Ekso Bionics delivered the first commercial unit of its Ekso exoskeleton to Craig Hospital in Denver. Ekso is a wearable robot that powers paraplegics up, enabling them to stand and walk. In addition — working together with top rehabilitation centers in the U.S. — Ekso Bionics just completed a ten-month Investigational Study of Ekso that entailed reciprocal information sharing and learning, training, as well as the definition of clinical protocols. Delivery of Eksos — beginning with Ekso Bionics’ Charter Rehabilitation Centers — will take place over the course of the next three months.

Ekso is a ready-to-wear, battery-powered exoskeleton designed for patients with spinal cord injuries and pathologies that inhibit their ability to walk. It is strapped over the user’s clothing. The patient doesn’t bear the weight, however, as the device transfers its 45 lb. load directly to the ground. Each Ekso can be adjusted in a few minutes to fit most people weighing 220 pounds or less, and between 5’2″ and 6’2″, with at least partial upper body strength, and can be adjusted to fit one patient and then another in minutes.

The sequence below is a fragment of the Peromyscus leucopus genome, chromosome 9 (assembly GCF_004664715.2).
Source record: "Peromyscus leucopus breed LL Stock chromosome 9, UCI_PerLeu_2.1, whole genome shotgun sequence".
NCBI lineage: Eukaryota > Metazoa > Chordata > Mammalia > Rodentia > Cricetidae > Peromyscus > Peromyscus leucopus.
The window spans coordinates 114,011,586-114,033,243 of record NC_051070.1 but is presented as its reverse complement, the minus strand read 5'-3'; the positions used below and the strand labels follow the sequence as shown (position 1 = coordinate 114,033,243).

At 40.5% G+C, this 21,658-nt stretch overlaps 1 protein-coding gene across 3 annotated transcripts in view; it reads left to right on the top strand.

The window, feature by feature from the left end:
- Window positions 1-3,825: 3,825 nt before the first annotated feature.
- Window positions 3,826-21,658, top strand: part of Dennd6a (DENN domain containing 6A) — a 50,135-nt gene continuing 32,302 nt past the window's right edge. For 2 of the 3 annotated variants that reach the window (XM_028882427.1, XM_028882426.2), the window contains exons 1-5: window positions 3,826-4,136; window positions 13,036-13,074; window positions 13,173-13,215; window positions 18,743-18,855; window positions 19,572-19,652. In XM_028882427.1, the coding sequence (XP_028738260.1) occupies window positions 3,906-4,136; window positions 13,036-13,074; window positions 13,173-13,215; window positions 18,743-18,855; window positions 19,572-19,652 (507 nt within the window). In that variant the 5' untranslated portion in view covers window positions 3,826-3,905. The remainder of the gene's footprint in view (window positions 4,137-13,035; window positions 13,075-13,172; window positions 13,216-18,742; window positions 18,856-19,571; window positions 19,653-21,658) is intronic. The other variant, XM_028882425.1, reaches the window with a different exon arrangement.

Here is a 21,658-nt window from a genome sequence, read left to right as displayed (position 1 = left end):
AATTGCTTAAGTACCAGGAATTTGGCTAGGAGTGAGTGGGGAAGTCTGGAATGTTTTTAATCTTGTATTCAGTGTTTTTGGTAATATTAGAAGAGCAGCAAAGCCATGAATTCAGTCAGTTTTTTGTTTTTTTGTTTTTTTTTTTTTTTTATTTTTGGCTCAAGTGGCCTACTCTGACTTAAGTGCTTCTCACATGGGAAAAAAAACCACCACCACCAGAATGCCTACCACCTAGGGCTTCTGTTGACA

“We said we’d be shipping the first units in Q1 of 2012, and we made that deadline,” explained Eythor Bender, Ekso Bionics’ CEO. “Ekso Bionics has fulfilled all of the FDA requirements that empower the company to sell the first commercial version of the Ekso exoskeleton to rehabilitation centers,” he added. The sale of each exoskeleton to rehabilitation centers includes “Ekso +,” a comprehensive service, financing and training program.

“It was phenomenal,” architect Robert Woo and patient explained to the NY Daily News after taking 300 steps at Mount Sinai Medical Center in New York City, where he’s undergoing rehabilitation. “I was so excited to be walking on my own two feet, walking naturally.” Michael Rhode, a C6/7 quadriplegic at the Kessler Institute, thought the experience “was one of the most unbelievable feelings I’ve ever had. I just started walking.” He certainly did. Michael took 520 steps during his first session in Ekso.

“We’ve been wowed by the dedication and willingness to collaborate on the part of our rehabilitation partners,” stated Eythor Bender. “The input from their world-class physical therapists led to multiple new and improved features on the Ekso device, such as the adjustment of the harnessing system and the control interface. All of these remarkable centers are still on this journey with us and in it for the long haul. Knowing that every single participant stood and walked during their first session confirms that we are on track to alter the future of spinal cord injury rehabilitation,” he added.

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